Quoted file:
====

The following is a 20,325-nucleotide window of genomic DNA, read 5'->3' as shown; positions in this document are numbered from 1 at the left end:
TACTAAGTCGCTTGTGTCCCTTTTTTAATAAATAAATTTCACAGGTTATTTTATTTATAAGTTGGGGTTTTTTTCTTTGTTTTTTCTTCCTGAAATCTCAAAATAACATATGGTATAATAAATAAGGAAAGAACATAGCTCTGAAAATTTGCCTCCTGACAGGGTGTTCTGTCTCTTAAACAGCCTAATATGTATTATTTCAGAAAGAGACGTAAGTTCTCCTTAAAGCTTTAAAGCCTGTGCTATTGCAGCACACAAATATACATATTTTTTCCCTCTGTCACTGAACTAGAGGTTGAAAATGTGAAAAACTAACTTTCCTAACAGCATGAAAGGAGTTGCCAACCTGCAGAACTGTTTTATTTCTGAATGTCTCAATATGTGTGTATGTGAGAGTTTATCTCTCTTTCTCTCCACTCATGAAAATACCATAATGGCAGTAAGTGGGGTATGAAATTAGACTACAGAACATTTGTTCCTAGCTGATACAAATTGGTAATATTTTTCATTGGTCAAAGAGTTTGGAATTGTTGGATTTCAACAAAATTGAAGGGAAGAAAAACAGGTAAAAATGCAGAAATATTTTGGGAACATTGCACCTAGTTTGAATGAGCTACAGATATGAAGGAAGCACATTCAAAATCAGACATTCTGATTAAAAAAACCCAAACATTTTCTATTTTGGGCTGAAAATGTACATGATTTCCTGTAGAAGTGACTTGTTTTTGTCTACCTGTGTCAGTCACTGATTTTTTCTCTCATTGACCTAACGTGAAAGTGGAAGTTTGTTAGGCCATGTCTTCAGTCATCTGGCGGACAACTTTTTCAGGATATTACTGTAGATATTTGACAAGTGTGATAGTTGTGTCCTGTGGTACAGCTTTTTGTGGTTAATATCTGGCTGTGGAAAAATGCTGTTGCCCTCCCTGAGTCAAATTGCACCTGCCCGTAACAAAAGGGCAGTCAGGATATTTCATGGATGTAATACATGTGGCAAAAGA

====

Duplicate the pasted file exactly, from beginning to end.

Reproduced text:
The following is a 20,325-nucleotide window of genomic DNA, read 5'->3' as shown; positions in this document are numbered from 1 at the left end:
TACTAAGTCGCTTGTGTCCCTTTTTTAATAAATAAATTTCACAGGTTATTTTATTTATAAGTTGGGGTTTTTTTCTTTGTTTTTTCTTCCTGAAATCTCAAAATAACATATGGTATAATAAATAAGGAAAGAACATAGCTCTGAAAATTTGCCTCCTGACAGGGTGTTCTGTCTCTTAAACAGCCTAATATGTATTATTTCAGAAAGAGACGTAAGTTCTCCTTAAAGCTTTAAAGCCTGTGCTATTGCAGCACACAAATATACATATTTTTTCCCTCTGTCACTGAACTAGAGGTTGAAAATGTGAAAAACTAACTTTCCTAACAGCATGAAAGGAGTTGCCAACCTGCAGAACTGTTTTATTTCTGAATGTCTCAATATGTGTGTATGTGAGAGTTTATCTCTCTTTCTCTCCACTCATGAAAATACCATAATGGCAGTAAGTGGGGTATGAAATTAGACTACAGAACATTTGTTCCTAGCTGATACAAATTGGTAATATTTTTCATTGGTCAAAGAGTTTGGAATTGTTGGATTTCAACAAAATTGAAGGGAAGAAAAACAGGTAAAAATGCAGAAATATTTTGGGAACATTGCACCTAGTTTGAATGAGCTACAGATATGAAGGAAGCACATTCAAAATCAGACATTCTGATTAAAAAAACCCAAACATTTTCTATTTTGGGCTGAAAATGTACATGATTTCCTGTAGAAGTGACTTGTTTTTGTCTACCTGTGTCAGTCACTGATTTTTTCTCTCATTGACCTAACGTGAAAGTGGAAGTTTGTTAGGCCATGTCTTCAGTCATCTGGCGGACAACTTTTTCAGGATATTACTGTAGATATTTGACAAGTGTGATAGTTGTGTCCTGTGGTACAGCTTTTTGTGGTTAATATCTGGCTGTGGAAAAATGCTGTTGCCCTCCCTGAGTCAAATTGCACCTGCCCGTAACAAAAGGGCAGTCAGGATATTTCATGGATGTAATACATGTGGCAAAAGA